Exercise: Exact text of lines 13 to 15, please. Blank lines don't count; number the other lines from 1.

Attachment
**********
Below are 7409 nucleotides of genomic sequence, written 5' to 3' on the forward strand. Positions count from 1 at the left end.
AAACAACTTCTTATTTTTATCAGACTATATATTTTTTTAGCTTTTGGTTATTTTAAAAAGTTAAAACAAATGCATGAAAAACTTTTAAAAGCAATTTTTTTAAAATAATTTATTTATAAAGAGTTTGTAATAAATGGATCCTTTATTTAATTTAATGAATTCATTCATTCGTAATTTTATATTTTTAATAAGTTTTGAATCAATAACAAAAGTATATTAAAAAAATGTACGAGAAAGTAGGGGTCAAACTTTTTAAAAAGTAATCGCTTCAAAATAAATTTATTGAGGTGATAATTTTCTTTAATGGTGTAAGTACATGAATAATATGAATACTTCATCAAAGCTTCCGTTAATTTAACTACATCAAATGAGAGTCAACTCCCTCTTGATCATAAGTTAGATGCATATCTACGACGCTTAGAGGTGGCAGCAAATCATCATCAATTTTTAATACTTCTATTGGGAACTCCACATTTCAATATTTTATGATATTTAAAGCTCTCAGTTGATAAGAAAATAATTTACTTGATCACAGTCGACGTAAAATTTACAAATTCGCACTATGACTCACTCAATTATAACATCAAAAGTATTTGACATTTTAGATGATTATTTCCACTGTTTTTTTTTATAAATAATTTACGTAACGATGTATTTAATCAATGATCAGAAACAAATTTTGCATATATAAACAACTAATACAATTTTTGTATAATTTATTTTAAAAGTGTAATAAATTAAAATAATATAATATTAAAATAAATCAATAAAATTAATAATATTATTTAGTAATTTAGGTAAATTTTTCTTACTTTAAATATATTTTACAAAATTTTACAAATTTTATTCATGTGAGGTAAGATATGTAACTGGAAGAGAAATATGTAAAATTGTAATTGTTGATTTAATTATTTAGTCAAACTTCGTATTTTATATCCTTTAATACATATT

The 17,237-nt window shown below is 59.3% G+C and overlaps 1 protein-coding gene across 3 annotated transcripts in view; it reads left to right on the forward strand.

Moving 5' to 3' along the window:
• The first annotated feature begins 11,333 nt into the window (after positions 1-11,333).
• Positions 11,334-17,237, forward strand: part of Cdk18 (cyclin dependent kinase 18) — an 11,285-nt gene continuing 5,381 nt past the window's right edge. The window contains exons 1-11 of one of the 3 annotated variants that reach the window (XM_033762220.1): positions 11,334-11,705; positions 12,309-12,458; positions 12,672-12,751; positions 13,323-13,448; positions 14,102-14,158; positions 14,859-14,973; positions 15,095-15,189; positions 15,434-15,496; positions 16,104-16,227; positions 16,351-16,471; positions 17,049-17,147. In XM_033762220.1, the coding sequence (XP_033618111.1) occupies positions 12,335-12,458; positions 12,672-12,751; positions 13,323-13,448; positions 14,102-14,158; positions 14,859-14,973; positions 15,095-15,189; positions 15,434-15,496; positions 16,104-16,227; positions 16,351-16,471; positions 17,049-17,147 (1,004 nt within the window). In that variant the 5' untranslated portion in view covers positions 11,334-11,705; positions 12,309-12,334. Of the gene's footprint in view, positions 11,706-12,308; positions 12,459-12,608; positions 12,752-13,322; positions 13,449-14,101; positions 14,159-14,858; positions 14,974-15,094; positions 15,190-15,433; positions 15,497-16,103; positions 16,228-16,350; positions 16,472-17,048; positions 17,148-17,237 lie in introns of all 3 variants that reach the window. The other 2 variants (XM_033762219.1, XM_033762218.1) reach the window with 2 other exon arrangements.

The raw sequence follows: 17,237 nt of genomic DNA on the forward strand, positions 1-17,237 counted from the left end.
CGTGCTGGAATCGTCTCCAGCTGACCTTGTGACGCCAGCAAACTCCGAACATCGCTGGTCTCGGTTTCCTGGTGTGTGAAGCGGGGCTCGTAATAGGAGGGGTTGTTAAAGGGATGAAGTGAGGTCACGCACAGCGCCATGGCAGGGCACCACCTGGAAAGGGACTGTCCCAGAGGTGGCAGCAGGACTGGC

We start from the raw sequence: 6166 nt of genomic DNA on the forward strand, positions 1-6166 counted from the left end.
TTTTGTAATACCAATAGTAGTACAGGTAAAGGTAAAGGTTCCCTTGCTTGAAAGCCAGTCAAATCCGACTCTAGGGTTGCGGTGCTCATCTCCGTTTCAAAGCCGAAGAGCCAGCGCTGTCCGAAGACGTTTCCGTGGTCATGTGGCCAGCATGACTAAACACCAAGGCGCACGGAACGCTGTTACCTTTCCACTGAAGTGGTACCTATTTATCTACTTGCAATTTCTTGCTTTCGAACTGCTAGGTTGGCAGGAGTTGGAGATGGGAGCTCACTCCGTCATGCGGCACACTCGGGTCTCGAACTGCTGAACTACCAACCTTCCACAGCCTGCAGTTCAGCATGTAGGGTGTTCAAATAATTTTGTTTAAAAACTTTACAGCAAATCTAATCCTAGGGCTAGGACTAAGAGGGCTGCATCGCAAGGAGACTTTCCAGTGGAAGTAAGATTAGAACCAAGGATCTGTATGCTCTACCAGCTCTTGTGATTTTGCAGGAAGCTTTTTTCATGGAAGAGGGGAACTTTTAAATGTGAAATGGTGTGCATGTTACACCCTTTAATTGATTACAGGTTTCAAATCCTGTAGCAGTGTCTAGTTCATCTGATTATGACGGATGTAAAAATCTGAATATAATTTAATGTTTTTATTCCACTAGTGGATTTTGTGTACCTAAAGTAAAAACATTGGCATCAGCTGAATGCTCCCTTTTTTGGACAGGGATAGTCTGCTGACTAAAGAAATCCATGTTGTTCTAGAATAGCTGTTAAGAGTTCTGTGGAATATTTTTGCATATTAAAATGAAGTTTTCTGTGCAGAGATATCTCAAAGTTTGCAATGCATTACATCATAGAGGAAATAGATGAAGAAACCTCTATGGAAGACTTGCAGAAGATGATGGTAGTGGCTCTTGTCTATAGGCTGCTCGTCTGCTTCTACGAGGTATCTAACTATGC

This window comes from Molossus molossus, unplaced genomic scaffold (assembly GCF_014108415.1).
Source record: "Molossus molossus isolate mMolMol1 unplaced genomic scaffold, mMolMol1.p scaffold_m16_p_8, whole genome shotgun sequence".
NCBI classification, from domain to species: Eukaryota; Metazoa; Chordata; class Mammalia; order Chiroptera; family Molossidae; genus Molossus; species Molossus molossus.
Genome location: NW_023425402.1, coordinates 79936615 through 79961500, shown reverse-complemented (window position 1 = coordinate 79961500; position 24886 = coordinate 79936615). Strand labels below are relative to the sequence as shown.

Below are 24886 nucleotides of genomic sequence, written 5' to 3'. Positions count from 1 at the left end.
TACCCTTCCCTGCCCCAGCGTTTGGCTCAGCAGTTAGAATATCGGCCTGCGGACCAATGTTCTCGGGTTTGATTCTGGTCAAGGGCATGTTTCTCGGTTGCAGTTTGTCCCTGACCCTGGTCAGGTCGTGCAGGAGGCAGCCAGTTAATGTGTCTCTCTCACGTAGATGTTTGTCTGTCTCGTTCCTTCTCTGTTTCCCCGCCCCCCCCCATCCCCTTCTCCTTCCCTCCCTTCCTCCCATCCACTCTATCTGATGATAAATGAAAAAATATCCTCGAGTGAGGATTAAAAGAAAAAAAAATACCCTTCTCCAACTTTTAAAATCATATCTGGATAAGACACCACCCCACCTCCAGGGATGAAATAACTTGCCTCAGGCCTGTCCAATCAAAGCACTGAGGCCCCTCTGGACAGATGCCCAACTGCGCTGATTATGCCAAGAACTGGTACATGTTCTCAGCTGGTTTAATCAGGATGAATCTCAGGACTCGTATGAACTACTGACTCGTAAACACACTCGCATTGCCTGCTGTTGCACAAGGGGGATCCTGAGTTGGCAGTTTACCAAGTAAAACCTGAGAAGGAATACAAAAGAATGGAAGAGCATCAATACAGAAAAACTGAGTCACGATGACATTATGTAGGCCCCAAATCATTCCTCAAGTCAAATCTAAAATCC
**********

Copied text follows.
NCBI classification, from domain to species: Eukaryota; Metazoa; Chordata; class Mammalia; order Chiroptera; family Molossidae; genus Molossus; species Molossus molossus.
Genome location: NW_023425402.1, coordinates 79936615 through 79961500, shown reverse-complemented (window position 1 = coordinate 79961500; position 24886 = coordinate 79936615). Strand labels below are relative to the sequence as shown.

Below are 24886 nucleotides of genomic sequence, written 5' to 3'. Positions count from 1 at the left end.